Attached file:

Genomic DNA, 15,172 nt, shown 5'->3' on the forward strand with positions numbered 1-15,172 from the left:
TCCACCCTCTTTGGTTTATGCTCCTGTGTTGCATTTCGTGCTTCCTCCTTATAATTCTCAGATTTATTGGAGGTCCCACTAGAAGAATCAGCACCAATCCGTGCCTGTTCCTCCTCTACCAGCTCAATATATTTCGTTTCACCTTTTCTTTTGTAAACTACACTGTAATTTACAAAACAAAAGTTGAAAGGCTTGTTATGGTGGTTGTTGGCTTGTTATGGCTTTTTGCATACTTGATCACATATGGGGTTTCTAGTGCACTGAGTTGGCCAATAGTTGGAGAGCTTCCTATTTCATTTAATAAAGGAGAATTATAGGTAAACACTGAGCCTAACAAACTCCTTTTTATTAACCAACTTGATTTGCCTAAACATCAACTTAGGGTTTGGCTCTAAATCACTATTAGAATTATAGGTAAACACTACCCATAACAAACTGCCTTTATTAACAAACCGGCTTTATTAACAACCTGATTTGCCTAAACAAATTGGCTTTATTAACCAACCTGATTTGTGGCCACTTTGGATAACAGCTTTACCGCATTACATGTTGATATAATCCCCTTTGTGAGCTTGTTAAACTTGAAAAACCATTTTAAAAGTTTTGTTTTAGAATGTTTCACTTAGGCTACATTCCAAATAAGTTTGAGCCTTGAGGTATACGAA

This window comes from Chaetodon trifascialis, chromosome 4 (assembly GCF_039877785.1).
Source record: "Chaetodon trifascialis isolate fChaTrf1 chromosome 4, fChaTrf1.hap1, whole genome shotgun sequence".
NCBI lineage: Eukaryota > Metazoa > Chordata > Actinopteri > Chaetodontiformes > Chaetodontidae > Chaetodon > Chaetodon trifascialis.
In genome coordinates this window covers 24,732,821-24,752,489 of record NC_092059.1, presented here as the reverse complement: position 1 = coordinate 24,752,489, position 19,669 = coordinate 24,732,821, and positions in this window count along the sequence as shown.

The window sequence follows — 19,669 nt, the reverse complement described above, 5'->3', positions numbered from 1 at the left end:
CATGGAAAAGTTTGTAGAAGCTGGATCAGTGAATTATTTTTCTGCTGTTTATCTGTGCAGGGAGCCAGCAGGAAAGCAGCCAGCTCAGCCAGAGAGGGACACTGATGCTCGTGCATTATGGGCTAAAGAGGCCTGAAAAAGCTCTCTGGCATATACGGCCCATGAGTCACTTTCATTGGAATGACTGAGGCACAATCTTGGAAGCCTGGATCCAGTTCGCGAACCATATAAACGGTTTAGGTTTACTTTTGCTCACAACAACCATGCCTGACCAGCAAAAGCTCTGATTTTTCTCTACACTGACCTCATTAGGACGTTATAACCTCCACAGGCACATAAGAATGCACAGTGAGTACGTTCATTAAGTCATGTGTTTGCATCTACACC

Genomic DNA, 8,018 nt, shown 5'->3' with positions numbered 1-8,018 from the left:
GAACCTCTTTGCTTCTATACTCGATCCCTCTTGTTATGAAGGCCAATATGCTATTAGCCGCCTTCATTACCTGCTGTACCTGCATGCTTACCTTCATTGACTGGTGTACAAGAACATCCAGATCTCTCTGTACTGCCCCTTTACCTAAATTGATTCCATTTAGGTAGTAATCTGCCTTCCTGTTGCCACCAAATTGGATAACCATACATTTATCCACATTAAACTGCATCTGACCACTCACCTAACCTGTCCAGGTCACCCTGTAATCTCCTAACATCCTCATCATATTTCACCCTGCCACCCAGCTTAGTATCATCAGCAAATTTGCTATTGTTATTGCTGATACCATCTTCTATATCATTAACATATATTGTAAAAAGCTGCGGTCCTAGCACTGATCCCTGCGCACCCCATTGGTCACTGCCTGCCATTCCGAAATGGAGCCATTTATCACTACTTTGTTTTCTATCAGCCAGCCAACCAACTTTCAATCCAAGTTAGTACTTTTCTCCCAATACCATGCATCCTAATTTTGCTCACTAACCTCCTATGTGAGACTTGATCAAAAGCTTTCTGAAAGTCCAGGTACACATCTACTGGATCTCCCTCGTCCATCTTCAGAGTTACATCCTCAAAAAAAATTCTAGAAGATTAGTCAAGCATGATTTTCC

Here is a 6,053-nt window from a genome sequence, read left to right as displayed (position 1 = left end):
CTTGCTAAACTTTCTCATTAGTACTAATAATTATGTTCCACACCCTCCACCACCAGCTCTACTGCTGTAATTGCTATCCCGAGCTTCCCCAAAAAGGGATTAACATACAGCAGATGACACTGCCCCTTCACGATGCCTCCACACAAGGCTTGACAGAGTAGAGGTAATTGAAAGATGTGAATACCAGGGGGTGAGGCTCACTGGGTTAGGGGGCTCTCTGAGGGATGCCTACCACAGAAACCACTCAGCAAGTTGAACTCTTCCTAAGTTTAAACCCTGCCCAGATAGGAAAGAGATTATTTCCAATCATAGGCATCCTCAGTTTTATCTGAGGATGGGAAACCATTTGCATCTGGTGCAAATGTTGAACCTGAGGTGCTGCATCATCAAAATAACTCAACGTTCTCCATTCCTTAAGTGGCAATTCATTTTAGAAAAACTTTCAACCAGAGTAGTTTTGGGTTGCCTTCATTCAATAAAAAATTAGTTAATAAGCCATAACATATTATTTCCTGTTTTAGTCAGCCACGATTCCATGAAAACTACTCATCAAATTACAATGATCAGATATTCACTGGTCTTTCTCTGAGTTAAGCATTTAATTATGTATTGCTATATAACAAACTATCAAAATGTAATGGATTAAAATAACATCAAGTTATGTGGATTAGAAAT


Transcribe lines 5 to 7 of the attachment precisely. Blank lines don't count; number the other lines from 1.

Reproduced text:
NCBI lineage: Eukaryota > Metazoa > Chordata > Actinopteri > Chaetodontiformes > Chaetodontidae > Chaetodon > Chaetodon trifascialis.
In genome coordinates this window covers 24,732,821-24,752,489 of record NC_092059.1, presented here as the reverse complement: position 1 = coordinate 24,752,489, position 19,669 = coordinate 24,732,821, and positions in this window count along the sequence as shown.

The window sequence follows — 19,669 nt, the reverse complement described above, 5'->3', positions numbered from 1 at the left end: